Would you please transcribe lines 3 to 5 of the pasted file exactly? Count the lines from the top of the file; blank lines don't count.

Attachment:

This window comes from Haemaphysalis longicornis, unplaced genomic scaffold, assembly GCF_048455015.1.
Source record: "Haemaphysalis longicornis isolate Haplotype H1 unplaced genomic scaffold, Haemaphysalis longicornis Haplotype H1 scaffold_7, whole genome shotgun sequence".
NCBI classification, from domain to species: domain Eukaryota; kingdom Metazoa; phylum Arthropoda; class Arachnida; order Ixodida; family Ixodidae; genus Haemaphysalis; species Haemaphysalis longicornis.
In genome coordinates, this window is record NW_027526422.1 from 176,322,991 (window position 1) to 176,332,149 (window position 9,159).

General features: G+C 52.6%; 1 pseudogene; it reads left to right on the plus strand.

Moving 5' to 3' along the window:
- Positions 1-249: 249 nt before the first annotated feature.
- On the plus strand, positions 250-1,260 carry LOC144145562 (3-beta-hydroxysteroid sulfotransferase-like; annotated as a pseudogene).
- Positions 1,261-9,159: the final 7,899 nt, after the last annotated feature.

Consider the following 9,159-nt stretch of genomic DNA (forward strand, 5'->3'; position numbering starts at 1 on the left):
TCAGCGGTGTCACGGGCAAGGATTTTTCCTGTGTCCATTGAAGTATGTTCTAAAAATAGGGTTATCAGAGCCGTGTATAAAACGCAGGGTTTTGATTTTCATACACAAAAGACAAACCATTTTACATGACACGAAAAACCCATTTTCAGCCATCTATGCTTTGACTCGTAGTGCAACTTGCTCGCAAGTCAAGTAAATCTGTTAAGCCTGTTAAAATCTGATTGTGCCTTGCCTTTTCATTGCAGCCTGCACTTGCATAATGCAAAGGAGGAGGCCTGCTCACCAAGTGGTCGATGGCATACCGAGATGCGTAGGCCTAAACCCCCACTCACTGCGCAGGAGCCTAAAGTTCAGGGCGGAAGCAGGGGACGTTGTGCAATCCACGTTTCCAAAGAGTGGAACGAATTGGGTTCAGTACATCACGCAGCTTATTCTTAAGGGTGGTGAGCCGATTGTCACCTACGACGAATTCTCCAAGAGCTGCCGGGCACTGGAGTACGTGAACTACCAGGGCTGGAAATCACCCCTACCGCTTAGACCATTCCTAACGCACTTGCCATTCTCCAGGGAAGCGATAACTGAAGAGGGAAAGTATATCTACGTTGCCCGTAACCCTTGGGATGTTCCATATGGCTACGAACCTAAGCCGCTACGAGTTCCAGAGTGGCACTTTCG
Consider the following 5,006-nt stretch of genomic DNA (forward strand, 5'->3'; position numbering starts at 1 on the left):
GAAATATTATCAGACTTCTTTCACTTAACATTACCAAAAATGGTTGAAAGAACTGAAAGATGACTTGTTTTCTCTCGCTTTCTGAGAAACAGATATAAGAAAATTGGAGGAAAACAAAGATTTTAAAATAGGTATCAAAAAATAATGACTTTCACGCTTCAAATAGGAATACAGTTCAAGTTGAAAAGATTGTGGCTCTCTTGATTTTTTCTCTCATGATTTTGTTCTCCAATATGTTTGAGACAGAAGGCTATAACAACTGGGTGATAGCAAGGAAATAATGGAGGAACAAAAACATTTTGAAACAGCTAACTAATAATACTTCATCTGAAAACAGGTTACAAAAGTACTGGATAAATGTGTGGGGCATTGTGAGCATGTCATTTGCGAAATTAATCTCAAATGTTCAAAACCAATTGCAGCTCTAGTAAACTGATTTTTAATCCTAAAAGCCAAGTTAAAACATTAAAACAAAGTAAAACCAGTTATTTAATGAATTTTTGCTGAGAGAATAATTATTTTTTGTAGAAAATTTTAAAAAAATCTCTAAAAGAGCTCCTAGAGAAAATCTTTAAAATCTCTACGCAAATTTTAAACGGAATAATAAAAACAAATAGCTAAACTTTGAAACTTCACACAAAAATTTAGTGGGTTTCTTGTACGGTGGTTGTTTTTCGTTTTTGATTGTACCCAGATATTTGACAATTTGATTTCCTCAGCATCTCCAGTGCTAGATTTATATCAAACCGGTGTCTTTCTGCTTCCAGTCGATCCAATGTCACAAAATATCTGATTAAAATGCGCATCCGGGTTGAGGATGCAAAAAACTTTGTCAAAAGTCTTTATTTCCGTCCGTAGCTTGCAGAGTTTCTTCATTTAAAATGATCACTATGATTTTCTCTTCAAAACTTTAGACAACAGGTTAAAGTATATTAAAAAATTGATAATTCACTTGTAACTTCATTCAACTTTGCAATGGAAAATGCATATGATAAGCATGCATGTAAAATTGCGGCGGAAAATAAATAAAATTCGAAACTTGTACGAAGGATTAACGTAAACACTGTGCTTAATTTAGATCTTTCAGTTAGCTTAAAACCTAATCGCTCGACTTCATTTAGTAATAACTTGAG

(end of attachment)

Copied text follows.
NCBI classification, from domain to species: domain Eukaryota; kingdom Metazoa; phylum Arthropoda; class Arachnida; order Ixodida; family Ixodidae; genus Haemaphysalis; species Haemaphysalis longicornis.
In genome coordinates, this window is record NW_027526422.1 from 176,322,991 (window position 1) to 176,332,149 (window position 9,159).

General features: G+C 52.6%; 1 pseudogene; it reads left to right on the plus strand.